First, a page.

By Steve Banko
If you ever need motivation to appreciate Christmas at home with family and friends, try spending one in a strange land among total strangers.
Worse yet, try spending it in a hospital in that strange land. Worst of all, try spending it recovering from wounds suffered in combat.
In such a setting, memories of happier times are all one has to soothe the loneliness and the isolation. A lot of those memories are triggered by Christmas music heard and learned and loved in better times.
I’ve been moved by the magic of Christmas music since the nuns in grammar school etched the words of the carols into my brain. That magic persists despite the memory of our pre-pubescent male voices that sounded more like a pond of bullfrogs than the Vienna Boys Choir.
The music rose above us. Even our childhood rivalries and petty differences were no match for the spell of that music. I believe that Christmas music can touch the spirit.
Those nuns taught me the music and the lyrics, but I would learn of the real magic about 10 years later.
On Christmas Eve, 1968, I was a patient in a military hospital in Yokota, Japan. My leg had been shattered by a couple of machine gun bullets in a five-hour battle in Vietnam. My body was full of shrapnel and my hands had been badly burned.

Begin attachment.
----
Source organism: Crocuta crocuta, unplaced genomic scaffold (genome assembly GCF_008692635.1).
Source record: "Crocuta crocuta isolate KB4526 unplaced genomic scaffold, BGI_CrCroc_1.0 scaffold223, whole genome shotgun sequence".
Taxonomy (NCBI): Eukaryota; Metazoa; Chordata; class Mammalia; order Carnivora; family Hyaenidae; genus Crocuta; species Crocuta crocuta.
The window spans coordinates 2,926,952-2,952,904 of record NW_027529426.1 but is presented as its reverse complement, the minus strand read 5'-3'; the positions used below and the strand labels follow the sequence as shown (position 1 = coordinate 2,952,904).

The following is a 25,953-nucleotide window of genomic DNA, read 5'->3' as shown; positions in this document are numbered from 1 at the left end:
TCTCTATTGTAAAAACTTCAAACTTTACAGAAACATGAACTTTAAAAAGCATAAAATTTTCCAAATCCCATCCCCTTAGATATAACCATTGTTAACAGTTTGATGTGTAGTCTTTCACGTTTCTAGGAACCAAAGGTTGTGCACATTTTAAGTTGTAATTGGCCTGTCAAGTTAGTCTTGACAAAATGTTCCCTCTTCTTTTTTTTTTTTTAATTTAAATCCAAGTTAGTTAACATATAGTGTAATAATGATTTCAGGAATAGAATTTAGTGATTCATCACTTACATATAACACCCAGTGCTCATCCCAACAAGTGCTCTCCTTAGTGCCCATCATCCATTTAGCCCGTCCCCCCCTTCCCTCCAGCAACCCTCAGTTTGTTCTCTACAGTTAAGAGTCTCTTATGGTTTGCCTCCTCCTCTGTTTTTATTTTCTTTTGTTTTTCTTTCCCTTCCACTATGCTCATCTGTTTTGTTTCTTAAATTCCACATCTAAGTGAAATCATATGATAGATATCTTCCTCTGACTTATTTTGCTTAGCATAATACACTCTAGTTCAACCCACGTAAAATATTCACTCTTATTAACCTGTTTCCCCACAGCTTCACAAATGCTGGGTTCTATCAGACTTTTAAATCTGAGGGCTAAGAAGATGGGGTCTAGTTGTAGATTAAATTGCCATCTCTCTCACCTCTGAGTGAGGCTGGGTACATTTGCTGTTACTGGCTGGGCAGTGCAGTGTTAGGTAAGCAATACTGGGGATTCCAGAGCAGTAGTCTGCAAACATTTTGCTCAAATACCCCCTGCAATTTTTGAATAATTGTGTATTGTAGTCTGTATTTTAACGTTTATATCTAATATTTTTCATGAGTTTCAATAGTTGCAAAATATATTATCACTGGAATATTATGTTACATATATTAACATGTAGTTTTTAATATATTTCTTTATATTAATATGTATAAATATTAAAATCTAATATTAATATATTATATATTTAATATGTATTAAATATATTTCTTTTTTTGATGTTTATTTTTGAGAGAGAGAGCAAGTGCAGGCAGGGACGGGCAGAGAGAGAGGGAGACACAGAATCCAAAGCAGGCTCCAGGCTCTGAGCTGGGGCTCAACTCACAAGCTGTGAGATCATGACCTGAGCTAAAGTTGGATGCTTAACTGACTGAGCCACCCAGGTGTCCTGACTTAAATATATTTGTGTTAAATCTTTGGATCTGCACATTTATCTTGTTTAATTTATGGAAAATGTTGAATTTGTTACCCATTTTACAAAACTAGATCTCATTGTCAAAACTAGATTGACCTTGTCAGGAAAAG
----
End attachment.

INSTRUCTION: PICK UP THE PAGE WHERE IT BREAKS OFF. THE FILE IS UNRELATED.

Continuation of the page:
For three weeks, U.S. Army doctors in Vietnam struggled to save my leg. They sent me to Japan on that Christmas Eve to give a new team of surgeons a chance to work their magic.
And I was in desperate need of magic. Somewhere it was Christmas, but it didn’t feel like it to me — at least not until I heard the music piped through the PA system.
A chorus sang of “peace on earth and mercy mild” and promised “God and sinners reconciled.”
Another voice called to “let us all with one accord sing praises to our heavenly Lord,” and another to “sleep in heavenly peace.” But heaven and peace seemed so distant to me.
My misery was interrupted by a low moan coming from the next bed. All I could see was a white cast shaped like a body; cutouts for his eyes, nose and mouth were the only breaks in the cast.
Even as the music inched me toward comfort, the reality of pain anchored me in the present. But looking at my neighbor enclosed in God-knows-what-kind-of-pain, mine didn’t seem nearly as important.
The soft strains of “Silent Night” were filling the air of the ward when the nurses made final rounds with our medications. When my nurse approached, I asked her to push my bed closer to the man in the cast. I reached out and took my new friend’s hand as the carol told us “all is calm, all is bright.”
We spoke no words to each other. None were needed. The carol revived the message of hope and the triumph of love for me. I felt a slight tightening on my hand, and for the first time that Christmas I felt I would survive my ordeal. And for the first time in a long time, I wanted to.
I believe there is magic in Christmas and the music that celebrates it, because it brings us closer together and closer to our own hearts.